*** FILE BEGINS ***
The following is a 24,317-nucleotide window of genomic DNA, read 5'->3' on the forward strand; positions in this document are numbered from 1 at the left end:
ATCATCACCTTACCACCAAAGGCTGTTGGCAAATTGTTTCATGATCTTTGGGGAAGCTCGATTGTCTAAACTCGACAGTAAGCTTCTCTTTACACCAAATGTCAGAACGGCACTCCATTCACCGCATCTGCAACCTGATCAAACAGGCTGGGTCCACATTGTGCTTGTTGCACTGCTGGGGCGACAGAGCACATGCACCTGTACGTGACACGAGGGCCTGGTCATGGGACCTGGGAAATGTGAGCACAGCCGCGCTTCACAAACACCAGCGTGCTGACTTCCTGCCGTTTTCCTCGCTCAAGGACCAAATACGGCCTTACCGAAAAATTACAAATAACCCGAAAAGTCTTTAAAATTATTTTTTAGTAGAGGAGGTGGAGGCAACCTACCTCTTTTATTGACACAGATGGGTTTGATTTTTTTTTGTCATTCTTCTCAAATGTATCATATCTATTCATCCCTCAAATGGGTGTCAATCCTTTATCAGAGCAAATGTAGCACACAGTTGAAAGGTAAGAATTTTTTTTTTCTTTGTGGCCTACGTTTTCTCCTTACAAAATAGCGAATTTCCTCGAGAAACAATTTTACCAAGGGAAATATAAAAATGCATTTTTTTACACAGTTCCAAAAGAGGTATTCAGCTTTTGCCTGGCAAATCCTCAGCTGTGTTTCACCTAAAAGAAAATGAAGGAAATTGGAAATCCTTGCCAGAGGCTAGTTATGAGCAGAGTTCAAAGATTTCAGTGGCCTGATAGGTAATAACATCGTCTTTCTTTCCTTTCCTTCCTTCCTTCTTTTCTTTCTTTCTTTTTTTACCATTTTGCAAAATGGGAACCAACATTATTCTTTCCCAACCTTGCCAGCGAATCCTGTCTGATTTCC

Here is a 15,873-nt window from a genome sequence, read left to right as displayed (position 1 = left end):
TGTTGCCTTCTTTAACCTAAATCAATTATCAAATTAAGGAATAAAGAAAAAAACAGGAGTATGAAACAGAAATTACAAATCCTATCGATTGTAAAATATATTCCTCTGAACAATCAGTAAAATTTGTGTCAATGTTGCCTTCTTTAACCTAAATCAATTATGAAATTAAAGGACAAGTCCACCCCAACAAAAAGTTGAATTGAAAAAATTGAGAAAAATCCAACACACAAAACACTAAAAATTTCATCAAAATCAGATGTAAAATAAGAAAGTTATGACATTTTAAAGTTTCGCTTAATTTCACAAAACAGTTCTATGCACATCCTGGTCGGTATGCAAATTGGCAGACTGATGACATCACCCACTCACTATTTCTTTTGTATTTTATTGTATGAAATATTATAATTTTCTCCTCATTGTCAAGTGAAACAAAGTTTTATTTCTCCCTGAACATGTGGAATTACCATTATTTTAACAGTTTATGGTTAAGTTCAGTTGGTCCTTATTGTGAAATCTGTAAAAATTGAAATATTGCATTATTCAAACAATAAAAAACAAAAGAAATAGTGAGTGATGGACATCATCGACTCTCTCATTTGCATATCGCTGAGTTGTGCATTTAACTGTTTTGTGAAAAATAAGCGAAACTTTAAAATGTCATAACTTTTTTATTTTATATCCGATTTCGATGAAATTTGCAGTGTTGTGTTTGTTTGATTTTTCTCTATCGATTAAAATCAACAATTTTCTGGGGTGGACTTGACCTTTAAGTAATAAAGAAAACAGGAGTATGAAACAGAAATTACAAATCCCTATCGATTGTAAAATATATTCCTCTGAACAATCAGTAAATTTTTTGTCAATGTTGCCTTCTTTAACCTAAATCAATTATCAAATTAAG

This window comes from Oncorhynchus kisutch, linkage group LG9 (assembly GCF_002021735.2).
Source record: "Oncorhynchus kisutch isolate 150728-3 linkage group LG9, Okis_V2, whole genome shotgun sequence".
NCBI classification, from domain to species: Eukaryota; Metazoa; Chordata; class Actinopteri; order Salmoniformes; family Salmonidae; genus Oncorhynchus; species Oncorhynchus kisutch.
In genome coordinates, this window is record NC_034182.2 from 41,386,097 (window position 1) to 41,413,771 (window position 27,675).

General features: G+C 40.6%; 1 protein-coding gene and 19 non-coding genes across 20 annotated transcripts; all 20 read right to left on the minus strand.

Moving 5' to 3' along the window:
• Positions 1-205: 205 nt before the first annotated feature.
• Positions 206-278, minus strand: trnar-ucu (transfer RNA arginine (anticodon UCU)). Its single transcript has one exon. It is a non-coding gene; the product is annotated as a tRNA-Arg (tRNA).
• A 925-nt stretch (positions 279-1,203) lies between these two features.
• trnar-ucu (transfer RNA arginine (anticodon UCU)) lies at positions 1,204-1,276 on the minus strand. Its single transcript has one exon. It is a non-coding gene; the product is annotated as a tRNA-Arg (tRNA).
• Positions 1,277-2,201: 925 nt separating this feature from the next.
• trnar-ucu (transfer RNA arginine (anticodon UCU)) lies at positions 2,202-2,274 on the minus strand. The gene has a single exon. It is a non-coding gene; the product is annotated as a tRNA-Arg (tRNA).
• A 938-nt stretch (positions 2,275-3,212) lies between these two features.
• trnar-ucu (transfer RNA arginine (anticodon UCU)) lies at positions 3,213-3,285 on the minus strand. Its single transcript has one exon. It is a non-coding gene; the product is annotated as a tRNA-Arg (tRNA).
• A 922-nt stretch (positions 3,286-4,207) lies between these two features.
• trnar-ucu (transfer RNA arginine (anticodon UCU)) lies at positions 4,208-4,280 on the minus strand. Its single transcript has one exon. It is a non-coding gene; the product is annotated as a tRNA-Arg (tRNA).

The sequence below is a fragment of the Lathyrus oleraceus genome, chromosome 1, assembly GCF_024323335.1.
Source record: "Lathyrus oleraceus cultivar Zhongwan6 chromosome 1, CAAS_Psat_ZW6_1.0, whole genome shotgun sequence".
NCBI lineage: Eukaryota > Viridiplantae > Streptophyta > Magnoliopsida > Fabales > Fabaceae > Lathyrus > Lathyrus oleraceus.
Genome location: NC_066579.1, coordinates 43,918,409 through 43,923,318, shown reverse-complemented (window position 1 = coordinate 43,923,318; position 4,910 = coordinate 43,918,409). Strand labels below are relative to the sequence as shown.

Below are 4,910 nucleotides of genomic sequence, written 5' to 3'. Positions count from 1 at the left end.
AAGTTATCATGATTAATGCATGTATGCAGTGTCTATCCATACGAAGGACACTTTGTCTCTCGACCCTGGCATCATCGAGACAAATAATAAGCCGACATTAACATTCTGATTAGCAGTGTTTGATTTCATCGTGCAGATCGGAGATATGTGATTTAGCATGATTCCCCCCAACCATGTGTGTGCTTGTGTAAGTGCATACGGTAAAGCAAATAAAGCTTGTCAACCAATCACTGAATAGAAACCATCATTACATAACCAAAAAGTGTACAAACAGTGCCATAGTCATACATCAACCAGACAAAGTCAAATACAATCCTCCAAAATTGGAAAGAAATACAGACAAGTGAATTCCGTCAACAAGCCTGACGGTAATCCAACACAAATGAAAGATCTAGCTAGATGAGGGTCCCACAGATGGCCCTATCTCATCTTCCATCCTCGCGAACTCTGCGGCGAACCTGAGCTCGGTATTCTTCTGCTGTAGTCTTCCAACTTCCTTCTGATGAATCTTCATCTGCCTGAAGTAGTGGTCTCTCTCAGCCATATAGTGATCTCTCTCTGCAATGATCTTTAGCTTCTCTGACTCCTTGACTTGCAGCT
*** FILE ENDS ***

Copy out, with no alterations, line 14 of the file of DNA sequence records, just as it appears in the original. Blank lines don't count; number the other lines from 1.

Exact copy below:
• trnar-ucu (transfer RNA arginine (anticodon UCU)) lies at positions 1,204-1,276 on the minus strand. Its single transcript has one exon. It is a non-coding gene; the product is annotated as a tRNA-Arg (tRNA).